Friday, May 03, 2013


By M H Ahssan / Hyderabad

What happens next? What should our drug industrialists be doing? What should the government do to prepare the industry for the future? No one knows; no one gives it a thought.

Independent India was born with a fetish of self-reli­ance. Our nationalist leaders firmly believed that the British had deindustrialised and impoverished India, that industry meant prosperity and that to return to the community of rich nations, India had to “develop” industry — to replace imported industrial goods by home-produced ones. The government assured industrialists of the home market; it licensed imports so as to keep out those that might compete with home production.
Demand was not all that industrialists needed; they also needed technology to know how to produce things. So they were allowed to import technology — but only if they were Indian, or almost 100 per cent Indian. They must not become addicted to technology imports; so they were allowed to pay technology suppliers for only five or ten years. And they must not send money abroad disguised as royalties; so royalties were limited to 2 or 3 or 5 per cent. 

What the government did not know was that there was better and worse technology. Better technology cost more; so the government’s controls on price paid were discriminating against better technology. And the very best technology was not available for a price; its owners would pass it on only to their own subsidiaries, in which Indians might have only a minor share. So technology import controls kept India permanently backward. This became increasingly clear in the 1960s and 1970s when tiny East Asian countries like Taiwan and Thailand became bigger industrial exporters than India. 

I discovered this when, as a young economist, I went and talked to industrialists in the late 1960s. I wrote copiously against government policy in the succeeding two decades. I do not know if my writings made any difference. But the chronic payments crisis of 1989-91 did. Slowly, painfully, the government realised that it had gone wrong; in 1991, it reversed its policies — one of which had been avoiding me like plague. It took me into the finance ministry, and took my help in reversing policies. But once the crisis was resolved, it quietly disempowered me. I watched from the shelf for a while, and then left the government to do what I was doing before — writing in favour of right and against wrong policies.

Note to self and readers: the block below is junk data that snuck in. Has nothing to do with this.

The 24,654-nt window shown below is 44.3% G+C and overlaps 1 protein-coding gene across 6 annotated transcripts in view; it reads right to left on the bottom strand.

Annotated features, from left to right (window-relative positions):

In the meanwhile, the technology import policy has remained extremely liberal; there are virtually no restrictions on it. Capital import policy remained under vexatious restrictions to protect “Indian” industrialists; but trade was largely freed by the BJP government in 2001, and has remained so.

With the liberalisation, technology went out of the news.

Until recently, when the Supreme Court confirmed the government’s decision not to give a patent for Glivec to Novartis. Its justification was that the technological advance involved was too trivial to justify a 20-year monopoly. On its own, it was a reasonable verdict. But no one looks at the systemic impact of India’s refusal to give product patents in chemicals and pharmaceuticals, which goes back to the 1970 Patents Act. The immediate effect was that thousands of small firms came up which read up foreign patent descriptions and reproduced the drugs. They made Indian drugs the cheapest in the world, and turned the pharmaceuticals industry into one of the country’s leading exporters.

That was 30 years ago. We do not know what has happened since; I have only impressions. One is that foreign drug companies have bought up some of our best companies. The other is that most of those small companies were started by single entrepreneurs; many of them have died, or got rich, built palaces, bought summerhouses abroad, and generally settled for a good time, leaving managers to manage the business. In general, there is nothing much happening in those companies — no innovation, no scanning of international developments, no advance. So what will happen next? What should our drug industrialists be doing? What should the government do to prepare the industry for the future? No one knows; no one gives it a thought.  

No comments: